With Apple’s lack of aggression right now, comes great advantage for Microsoft and their momentum push for Windows Phone. Apple’s disappoint will lead to the iCultured individual to peep his/her head out just to see what else is around. Despite what you’ve heard about Android, it is no where close to being a replacement for any iDevice. The few who dare to venture out, will find great refuge in Windows Phone. This is where Windows Phone will have its chance. As a techie, I could sing you a Windows Phone song a million times, but to a consumer it’s all a foreign language. If Windows Phone could find its way into the hands of a few iCultured individuals, the effect could be great. iPeople only relate to iPeople. I cannot tell them how great Windows Phone is, but a casual text from a fellow iFriend saying “hey, this Windows Phones is pretty good after all…” will cause ripples.

The scale of things seems to be a bit off balance. Apple is fighting to catch up to their own Steve jobs, which (at least for now) is slowing them down. Microsoft took the time out to come from the ground up and is quickly gaining speed. Does this mean the iPhone 4S will not sell? No. Does this mean Apple will lost share? No. It simply means Apple has done what no one else could, slow Apple down. And it’s much to Microsoft’s benefit; let’s see how they take advantage of this lucky break!

 

 

originally posted at LifeStylesDefined.com

30 COMMENTS

  1. Quote from the above story: “Ya see, after 3GS comes 4GS. Oh my, the joke is on us all. If history has taught us nothing, it did at least teach us people will line up for iAnything no matter how “blah” it is.”

    Don’t forgot the true irony of the “numbering” day: 3GS does in fact come after 4GS, but both come after IIGS. Which, if you recall back in the computer dark ages (1980’s), when Apple anounced they would no longer support the IIGS, Apple market share went from 25% or so world wide, to less than 10% and languished there for years. Then Jobs came back and got Apple’s act together using the mobile and pad market. I fear that this 4GS versus 5 marketing stumble will send a good company into the wilderness again. But never fear, Microsoft will pick up the pieces just like last time.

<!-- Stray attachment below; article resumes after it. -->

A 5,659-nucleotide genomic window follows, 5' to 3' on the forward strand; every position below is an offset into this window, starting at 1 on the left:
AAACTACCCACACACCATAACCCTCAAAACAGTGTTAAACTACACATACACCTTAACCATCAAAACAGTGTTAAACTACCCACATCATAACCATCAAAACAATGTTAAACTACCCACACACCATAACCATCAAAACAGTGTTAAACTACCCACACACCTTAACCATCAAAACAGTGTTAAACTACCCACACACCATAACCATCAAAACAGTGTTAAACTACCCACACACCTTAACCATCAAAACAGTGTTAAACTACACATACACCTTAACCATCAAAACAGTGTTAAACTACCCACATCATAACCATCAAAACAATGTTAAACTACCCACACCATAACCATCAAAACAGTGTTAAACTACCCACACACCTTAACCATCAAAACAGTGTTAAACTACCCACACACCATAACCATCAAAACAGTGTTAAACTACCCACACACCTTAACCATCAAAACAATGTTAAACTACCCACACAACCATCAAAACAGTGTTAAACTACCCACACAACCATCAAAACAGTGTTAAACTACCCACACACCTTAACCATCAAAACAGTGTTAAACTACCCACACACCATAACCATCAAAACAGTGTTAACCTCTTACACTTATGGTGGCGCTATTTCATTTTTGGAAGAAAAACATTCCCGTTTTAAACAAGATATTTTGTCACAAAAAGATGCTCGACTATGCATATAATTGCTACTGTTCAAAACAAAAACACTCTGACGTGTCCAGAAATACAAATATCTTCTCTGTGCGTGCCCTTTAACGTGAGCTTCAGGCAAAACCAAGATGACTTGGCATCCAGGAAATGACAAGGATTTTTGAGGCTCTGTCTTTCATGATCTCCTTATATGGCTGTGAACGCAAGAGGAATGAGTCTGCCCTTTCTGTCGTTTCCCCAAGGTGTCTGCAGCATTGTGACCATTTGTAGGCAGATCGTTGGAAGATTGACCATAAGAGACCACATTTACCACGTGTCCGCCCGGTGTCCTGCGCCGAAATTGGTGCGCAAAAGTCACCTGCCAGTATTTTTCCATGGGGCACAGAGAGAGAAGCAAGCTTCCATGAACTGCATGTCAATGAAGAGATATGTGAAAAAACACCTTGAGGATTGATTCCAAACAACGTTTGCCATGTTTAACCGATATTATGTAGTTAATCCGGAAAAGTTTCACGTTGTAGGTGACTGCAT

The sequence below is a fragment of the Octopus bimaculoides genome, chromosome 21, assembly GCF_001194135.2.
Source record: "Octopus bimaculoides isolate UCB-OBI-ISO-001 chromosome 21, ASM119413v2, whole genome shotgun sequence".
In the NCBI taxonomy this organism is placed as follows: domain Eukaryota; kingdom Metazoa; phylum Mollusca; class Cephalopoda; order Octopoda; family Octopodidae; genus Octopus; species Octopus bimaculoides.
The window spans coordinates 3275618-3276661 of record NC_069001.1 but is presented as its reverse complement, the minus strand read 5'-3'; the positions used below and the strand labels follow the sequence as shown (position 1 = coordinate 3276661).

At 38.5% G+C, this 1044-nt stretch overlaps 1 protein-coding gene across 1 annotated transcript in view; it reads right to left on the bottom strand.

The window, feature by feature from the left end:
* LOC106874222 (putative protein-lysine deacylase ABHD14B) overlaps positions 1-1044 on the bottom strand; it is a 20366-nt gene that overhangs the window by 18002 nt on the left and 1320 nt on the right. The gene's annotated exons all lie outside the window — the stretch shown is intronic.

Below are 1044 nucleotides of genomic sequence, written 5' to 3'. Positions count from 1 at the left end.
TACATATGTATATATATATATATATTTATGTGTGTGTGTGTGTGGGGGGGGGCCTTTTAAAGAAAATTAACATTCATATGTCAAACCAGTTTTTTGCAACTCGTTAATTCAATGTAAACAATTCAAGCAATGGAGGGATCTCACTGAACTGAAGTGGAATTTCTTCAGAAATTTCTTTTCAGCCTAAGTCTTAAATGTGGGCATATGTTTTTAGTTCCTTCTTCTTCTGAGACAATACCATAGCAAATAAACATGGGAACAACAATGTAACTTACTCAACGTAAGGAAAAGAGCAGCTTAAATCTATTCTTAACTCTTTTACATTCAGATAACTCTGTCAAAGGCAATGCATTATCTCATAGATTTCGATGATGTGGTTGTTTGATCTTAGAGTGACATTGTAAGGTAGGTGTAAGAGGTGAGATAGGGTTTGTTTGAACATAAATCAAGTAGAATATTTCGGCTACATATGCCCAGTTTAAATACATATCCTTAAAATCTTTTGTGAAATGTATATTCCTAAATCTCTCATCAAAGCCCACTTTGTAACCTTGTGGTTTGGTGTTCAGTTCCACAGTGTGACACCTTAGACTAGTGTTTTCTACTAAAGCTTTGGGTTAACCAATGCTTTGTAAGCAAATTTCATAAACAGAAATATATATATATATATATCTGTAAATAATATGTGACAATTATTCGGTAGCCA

2. I have to admit, I was disapointed for all the ifans out there. I was looking forward to a game changer, not a hardware catch-up.
    I don’t think the ifans wanted a larger screen though. Which is what I expected.
    As far as Windows Phone is concerned, they still are not offering a device I would even consider. Getting bored with this slab form factor.
    Come on Sony and release that “Tablet P” so I can see if it is any good and I can clear my head of device lust and start thinking clearly again.
    Peace

  3. I work in graphic/web design and am the only PC in a room full of Macs (both literally & figuratively). The sweetest part of yesterday’s iFail was, watching the 5 iPhone users that sit within 10 feet of me. Desperately refreshing the liveblog, they all had the same look of confusion when all was said & done.

    From another office I overheard one person asking “Well, what do I do now? I was so looking forward to a new iPhone.”

    My boss, who uses her company Blackberry & hates her Driod Eris, (but uses iMac, iPad at home) asked me if she should wait or “give in” for the 4S.

    It was funny in a sad sort of way.

  4. This is a brilliant move by Apple. They have discovered that they can no longer compete with a once per year update. So they hold off on the iPhone 5 which will be announced after Christmas and released in early 2012. Let’s get real folks. Does your Galaxy S2 get 21 or even 14mbps? On any network? Mine does not. If I get 4 or 5 I am lucky. And how much of the USA is actually 4G enabled so far? It is pretty spotty. So for now, the difference in speed is not a big deal.
    You now get a great camera, a great processor, and a GUI that I can hand my wife and not have to answer “How do I…”. And to top it off, they claim to have done for the AUI (Audio User Interface) what they have done for the GUI (Graphical User Interface). Think about it… If the iPhone Siri is to an audio interface what the iPhone GUI was to a graphical interface, they will have hit a another home run. Sure it will be copied, but Apple is a step ahead of the game there.

    The only true disappointment is the screen size. And even that is debatable. It still has a better display than many of the newer Android phones from a pixel/clarity standpoint. It is just not as large as the latest phones.